- Several assessments before quit date; up to 12 meetings (some had one)
- Offering nicotine replacement therapy (NRT) before that quit
- Advice to person and their clinicians about quit assistance drug, Varenicline (we know that psychiatrists hardly ever prescribe this, as in this study)
- Face to face support around quit time, including home visits
The control group also had access to standard offers: quit helpline and local stop smoking services (now a diminishing resource under cuts to public health) – researchers knew that people with SMI are less likely to attend these.
Both groups were followed up at 6 and 12 months. Smoking status was determined by a carbon monoxide monitor, and all participants filled out questionnaires throughout, too numerous to mention.
526 participants recruited from 21 community mental health teams and 16 primary care sites across England were randomised to receive either a bespoke smoking cessation intervention (N=265) or care as usual (N=261). Documented diagnoses included schizophrenia (50%), other psychotic illness (15%), schizoaffective disorder (13%) and bipolar disorder (22%).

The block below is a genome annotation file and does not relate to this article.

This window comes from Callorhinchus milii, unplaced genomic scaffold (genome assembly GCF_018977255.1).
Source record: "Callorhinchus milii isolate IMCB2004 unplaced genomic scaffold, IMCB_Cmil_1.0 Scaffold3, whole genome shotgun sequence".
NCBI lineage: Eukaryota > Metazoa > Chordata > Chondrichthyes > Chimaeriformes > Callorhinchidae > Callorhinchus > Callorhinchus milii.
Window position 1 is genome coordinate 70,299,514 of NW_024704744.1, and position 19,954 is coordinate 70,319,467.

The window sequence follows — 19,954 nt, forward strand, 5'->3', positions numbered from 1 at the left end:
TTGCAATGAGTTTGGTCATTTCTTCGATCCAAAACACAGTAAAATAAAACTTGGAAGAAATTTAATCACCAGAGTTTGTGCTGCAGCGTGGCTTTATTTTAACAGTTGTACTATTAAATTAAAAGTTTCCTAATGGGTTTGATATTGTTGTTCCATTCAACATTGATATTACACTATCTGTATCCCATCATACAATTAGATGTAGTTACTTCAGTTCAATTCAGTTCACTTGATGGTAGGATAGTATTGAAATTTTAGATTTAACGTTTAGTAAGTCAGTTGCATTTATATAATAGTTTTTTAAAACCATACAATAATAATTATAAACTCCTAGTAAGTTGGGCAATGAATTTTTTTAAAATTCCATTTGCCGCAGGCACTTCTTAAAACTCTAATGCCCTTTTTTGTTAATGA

Most (96%) participants were recruited from community mental health teams; the remaining 4% came through primary care. Average age 46 yrs; 59% males, 41% females.
Participants typically had been smoking about 30 years. A majority reported that smoking adversely affected their health. A majority reported previously receiving advice from their doctor to stop smoking.